Throughout the centuries, there have been various approaches to business ethics. These include the Aristotelian approach, the Market failures approach, the Shareholder primacy approach, and the Corporate moral agency approach. These approaches were not all developed at the same time, however, and each has its own merits.
Corporate moral agency
Several arguments have been formulated to support the idea that corporations are moral agents. Some of the most common are the following:
There are three main ways that companies can be considered as moral agents. The first is that they can act as a collective body, whose mission is to achieve a particular goal. The second is that they can act as a collective with power and wealth.
The third is that they can perform a moral duty. A company can be held responsible for their actions, assuming that they follow the correct procedures. This is a controversial idea, but there are arguments on both sides.
According to the Guiding Principles, corporations should act to avoid rights infringements and mitigate harms caused by their activities. It is important to note that the principle is not a legal requirement.
Developing an Aristotelian approach to business ethics opens up a new vista for scholars in the field. This type of research relies on a synthesis of classical concepts, while making the ethical case for contemporary business practices. Moreover, it focuses on the role of law in ethical decision-making. It is an intriguing subject to investigate, especially in light of recent developments in the business world.
The Aristotelian concept of community is particularly relevant to a modern corporation. In this context, a community is an entity consisting of a group of people that work together to achieve a common goal. In addition, the idea of a community relates to a close relationship with the divine. A good community also provides a context for resolving conflict, a function that is not always available in our day and age.
Market failures approach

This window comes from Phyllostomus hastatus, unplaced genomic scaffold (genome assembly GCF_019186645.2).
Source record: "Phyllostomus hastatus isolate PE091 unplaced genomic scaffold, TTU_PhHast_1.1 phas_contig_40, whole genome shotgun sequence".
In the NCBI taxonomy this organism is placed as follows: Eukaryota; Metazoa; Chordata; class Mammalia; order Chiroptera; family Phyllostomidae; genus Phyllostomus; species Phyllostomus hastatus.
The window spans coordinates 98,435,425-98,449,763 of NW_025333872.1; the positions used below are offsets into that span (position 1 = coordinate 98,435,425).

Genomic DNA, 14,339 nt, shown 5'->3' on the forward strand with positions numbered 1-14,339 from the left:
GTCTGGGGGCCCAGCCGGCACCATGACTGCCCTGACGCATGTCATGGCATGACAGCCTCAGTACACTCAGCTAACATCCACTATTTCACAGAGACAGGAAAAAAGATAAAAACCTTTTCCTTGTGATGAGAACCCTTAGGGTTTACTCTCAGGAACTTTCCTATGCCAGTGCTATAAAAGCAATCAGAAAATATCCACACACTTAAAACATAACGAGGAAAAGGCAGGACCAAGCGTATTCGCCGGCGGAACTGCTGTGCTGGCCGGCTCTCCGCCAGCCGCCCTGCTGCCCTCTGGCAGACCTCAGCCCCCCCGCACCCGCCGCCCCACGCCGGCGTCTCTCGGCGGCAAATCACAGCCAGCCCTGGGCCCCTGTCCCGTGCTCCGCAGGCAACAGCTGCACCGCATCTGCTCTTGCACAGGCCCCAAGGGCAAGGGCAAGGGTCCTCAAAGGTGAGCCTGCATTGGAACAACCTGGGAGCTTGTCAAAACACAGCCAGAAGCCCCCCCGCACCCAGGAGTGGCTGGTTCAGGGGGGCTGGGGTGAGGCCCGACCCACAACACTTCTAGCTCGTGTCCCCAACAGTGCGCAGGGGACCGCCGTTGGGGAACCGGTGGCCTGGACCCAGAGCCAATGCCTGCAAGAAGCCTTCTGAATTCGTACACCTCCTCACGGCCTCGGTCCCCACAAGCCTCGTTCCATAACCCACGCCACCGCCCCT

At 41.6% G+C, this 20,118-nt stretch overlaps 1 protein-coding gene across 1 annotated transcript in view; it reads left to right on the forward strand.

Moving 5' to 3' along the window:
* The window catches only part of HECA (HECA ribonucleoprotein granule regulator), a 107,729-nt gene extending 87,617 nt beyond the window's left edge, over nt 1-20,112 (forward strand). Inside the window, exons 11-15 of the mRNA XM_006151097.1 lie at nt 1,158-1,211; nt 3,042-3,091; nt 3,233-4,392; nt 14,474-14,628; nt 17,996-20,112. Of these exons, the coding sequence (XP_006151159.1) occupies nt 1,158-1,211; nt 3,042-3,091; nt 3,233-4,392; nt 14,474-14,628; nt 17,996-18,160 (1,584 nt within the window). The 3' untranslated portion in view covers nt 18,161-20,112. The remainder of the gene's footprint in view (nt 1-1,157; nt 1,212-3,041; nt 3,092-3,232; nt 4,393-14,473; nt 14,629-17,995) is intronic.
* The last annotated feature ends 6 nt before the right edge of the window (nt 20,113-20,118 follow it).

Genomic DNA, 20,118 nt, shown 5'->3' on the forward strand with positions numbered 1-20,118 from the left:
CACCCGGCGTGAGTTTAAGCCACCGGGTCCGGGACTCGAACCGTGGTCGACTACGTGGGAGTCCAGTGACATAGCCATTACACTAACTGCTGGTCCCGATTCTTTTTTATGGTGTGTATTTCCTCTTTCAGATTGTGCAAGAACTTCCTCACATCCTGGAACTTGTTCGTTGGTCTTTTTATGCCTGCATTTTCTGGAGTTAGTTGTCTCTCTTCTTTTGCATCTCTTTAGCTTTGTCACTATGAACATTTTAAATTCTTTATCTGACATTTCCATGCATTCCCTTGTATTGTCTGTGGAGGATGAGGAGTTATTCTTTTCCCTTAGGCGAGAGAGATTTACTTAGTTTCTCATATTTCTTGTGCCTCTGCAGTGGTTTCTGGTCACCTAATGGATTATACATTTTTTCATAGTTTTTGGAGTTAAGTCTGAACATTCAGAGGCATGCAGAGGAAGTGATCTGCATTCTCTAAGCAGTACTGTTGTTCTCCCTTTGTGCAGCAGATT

‘Market failures’ refers to the inefficient allocation of resources in a free market. These failures can be caused by monopolies, negative externalities, and insufficient information. These types of market failures can occur in an explicit market, or in an implicit market.
Market failures can also be caused by rent seeking by special interest groups. They can be addressed by government regulations, or by voluntary collective action. Private markets can also be used to address some of these problems.
The “market failures approach” is a contemporary business ethics theory developed by Joseph Heath. It provides a framework for thinking about business ethics in a market economy. He argues that there is an implicit morality in the market system. He believes that managers have a duty to make the best use of the system, and avoid taking advantage of the imperfections of the market.
Historically, shareholder primacy has been a staple of business ethics. It has a legal foundation and is widely embraced by companies, managers, and law makers.
Using the term “shareholder” in a broad sense, however, may be misleading. A corporation is a multi-party entity and has many different stakeholders, including owners, shareholders, employees, and the community. It is important to recognize all of these parties when making corporate decisions.
In terms of shareholder primacy, it is important to identify the most important stakeholders and make sure that you are fulfilling your fiduciary duty to your shareholders. If you neglect to do this, it could lead to negative earnings. Similarly, focusing too much on short-term goals can have a detrimental impact on the company’s sustainability.
For example, one of the best ways to measure the performance of a corporation is to examine the shareholder wealth created by the firm. This can inform students’ conduct in the business world.
During the late 1960s and early 1970s, the concept of business ethics and social responsibility became more prevalent. Corporate consciences and increasing public pressure fueled the movement. Government and legislative legislation also played a role. Companies responded to the pressures by starting programs to become more socially responsible. Some industries had already adopted codes of ethics. Others, such as the chemical industry, took it further and adopted Responsible Care codes.
A number of academic philosophers in the field of business ethics were involved. Some of these scholars were religious thinkers. They continued writing about ethics and business.
The 1960s also saw the development of social issues courses in business schools. The textbooks tended to focus on empirical studies, rather than on ethical theory. However, a number of theories were introduced, such as Kantian and Aristotelian approaches, which examined the moral character of actors.